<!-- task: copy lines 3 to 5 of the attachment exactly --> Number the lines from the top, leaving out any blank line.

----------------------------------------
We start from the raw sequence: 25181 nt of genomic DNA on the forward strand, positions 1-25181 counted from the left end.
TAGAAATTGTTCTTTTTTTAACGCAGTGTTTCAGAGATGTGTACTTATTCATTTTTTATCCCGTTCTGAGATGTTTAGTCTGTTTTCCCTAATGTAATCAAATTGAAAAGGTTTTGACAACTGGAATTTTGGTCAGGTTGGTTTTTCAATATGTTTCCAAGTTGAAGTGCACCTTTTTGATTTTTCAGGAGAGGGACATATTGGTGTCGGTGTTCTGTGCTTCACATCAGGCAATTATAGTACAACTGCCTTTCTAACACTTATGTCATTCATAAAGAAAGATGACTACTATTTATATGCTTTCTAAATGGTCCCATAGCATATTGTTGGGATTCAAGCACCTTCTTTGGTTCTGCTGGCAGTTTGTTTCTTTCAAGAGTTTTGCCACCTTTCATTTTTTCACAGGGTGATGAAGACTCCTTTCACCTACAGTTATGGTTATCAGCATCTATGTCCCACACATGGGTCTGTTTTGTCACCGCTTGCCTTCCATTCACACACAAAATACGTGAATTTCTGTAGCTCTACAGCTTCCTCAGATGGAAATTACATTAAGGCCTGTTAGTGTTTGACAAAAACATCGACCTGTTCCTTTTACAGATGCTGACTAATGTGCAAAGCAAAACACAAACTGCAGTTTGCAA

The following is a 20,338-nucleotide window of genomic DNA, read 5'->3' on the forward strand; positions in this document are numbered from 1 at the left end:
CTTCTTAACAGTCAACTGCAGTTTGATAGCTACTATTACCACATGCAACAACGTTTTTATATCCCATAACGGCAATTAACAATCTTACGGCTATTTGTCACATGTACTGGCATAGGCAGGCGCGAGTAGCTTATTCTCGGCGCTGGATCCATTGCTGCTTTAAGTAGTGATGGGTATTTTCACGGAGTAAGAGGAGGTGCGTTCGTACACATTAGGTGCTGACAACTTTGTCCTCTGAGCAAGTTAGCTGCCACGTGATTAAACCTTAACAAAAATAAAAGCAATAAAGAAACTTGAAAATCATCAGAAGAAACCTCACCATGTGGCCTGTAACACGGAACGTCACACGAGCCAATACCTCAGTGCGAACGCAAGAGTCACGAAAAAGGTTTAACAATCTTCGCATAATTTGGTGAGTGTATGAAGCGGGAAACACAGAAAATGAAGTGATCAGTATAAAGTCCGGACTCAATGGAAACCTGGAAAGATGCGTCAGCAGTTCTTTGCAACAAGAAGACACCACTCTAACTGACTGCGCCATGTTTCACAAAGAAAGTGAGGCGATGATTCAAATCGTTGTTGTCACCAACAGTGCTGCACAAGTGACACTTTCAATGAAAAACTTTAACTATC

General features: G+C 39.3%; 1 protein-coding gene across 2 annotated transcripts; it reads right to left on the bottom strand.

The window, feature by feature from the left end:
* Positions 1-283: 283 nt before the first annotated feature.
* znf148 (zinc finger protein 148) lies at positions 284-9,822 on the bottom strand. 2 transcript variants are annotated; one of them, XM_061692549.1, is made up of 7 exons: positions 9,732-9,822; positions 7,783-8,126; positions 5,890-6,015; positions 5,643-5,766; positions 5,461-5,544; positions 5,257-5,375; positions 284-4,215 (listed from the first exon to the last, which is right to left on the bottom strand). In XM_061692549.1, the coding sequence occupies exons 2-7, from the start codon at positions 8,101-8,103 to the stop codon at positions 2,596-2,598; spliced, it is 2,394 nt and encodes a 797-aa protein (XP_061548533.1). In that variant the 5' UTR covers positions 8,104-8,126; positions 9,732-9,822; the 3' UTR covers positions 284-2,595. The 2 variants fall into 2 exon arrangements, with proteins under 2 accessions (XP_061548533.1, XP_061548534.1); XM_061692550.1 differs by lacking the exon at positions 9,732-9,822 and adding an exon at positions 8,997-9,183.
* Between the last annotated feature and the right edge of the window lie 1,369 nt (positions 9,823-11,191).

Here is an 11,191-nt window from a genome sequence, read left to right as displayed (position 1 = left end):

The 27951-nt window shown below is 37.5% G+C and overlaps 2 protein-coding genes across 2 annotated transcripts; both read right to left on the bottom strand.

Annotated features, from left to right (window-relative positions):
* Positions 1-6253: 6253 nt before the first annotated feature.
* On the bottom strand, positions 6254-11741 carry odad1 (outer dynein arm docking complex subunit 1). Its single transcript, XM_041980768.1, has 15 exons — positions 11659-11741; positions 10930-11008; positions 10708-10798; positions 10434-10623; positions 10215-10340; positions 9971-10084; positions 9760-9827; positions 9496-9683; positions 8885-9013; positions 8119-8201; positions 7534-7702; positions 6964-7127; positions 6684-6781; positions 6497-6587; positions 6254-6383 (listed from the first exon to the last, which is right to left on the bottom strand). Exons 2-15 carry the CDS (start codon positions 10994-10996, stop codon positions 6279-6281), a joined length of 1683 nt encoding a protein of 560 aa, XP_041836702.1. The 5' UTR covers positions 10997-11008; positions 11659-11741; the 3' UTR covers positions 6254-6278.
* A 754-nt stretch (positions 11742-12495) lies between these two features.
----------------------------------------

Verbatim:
The following is a 20,338-nucleotide window of genomic DNA, read 5'->3' on the forward strand; positions in this document are numbered from 1 at the left end:
CTTCTTAACAGTCAACTGCAGTTTGATAGCTACTATTACCACATGCAACAACGTTTTTATATCCCATAACGGCAATTAACAATCTTACGGCTATTTGTCACATGTACTGGCATAGGCAGGCGCGAGTAGCTTATTCTCGGCGCTGGATCCATTGCTGCTTTAAGTAGTGATGGGTATTTTCACGGAGTAAGAGGAGGTGCGTTCGTACACATTAGGTGCTGACAACTTTGTCCTCTGAGCAAGTTAGCTGCCACGTGATTAAACCTTAACAAAAATAAAAGCAATAAAGAAACTTGAAAATCATCAGAAGAAACCTCACCATGTGGCCTGTAACACGGAACGTCACACGAGCCAATACCTCAGTGCGAACGCAAGAGTCACGAAAAAGGTTTAACAATCTTCGCATAATTTGGTGAGTGTATGAAGCGGGAAACACAGAAAATGAAGTGATCAGTATAAAGTCCGGACTCAATGGAAACCTGGAAAGATGCGTCAGCAGTTCTTTGCAACAAGAAGACACCACTCTAACTGACTGCGCCATGTTTCACAAAGAAAGTGAGGCGATGATTCAAATCGTTGTTGTCACCAACAGTGCTGCACAAGTGACACTTTCAATGAAAAACTTTAACTATC

General features: G+C 39.3%; 1 protein-coding gene across 2 annotated transcripts; it reads right to left on the bottom strand.